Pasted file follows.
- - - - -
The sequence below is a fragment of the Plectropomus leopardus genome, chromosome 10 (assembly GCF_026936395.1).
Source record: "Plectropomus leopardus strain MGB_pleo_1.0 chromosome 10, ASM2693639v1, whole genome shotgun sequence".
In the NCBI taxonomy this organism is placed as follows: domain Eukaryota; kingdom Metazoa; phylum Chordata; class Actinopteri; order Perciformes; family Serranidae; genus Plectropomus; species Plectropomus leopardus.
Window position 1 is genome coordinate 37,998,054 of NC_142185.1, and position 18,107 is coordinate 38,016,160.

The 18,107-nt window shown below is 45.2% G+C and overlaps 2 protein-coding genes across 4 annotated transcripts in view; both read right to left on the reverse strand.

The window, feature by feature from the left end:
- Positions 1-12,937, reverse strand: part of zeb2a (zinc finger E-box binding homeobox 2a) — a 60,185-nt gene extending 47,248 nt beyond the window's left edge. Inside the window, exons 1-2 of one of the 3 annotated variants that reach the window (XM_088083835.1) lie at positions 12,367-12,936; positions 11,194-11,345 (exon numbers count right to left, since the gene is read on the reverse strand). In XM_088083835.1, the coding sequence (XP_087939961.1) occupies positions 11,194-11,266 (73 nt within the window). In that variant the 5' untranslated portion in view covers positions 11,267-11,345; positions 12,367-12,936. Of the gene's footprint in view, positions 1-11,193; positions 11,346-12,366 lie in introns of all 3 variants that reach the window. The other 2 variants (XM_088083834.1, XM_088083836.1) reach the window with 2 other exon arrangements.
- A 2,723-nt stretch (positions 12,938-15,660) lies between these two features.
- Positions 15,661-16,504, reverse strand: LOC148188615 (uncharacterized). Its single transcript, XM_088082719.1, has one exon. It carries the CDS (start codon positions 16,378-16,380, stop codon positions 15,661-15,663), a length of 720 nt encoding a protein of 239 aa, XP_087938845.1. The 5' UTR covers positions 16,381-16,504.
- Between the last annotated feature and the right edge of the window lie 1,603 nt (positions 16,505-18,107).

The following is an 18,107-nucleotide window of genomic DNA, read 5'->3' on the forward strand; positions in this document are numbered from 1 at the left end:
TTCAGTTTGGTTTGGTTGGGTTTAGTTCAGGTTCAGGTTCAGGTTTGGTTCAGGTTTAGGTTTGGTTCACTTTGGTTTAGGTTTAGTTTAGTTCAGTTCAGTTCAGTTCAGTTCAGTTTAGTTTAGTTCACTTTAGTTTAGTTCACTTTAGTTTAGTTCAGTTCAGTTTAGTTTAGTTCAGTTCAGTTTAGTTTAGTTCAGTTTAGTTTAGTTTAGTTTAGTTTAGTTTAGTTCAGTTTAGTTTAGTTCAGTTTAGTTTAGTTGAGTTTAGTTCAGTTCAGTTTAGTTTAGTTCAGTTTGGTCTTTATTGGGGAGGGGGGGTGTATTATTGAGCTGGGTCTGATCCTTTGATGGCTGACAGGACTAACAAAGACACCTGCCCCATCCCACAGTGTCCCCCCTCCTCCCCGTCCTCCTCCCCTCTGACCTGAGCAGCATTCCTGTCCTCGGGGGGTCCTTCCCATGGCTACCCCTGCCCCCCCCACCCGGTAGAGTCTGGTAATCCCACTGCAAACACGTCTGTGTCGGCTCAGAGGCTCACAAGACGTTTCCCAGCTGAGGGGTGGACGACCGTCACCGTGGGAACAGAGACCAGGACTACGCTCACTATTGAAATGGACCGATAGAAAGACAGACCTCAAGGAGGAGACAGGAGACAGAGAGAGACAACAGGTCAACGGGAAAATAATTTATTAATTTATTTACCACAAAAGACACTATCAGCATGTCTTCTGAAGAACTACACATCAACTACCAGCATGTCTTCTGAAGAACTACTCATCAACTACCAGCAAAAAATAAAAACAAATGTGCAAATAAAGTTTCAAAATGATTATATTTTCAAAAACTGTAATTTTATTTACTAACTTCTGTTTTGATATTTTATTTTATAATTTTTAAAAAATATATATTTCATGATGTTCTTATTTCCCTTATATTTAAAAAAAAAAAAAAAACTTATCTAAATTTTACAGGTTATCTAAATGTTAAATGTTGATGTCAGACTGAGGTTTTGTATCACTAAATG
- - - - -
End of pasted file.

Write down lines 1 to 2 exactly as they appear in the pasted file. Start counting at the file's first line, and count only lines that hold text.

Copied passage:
The sequence below is a fragment of the Plectropomus leopardus genome, chromosome 10 (assembly GCF_026936395.1).
Source record: "Plectropomus leopardus strain MGB_pleo_1.0 chromosome 10, ASM2693639v1, whole genome shotgun sequence".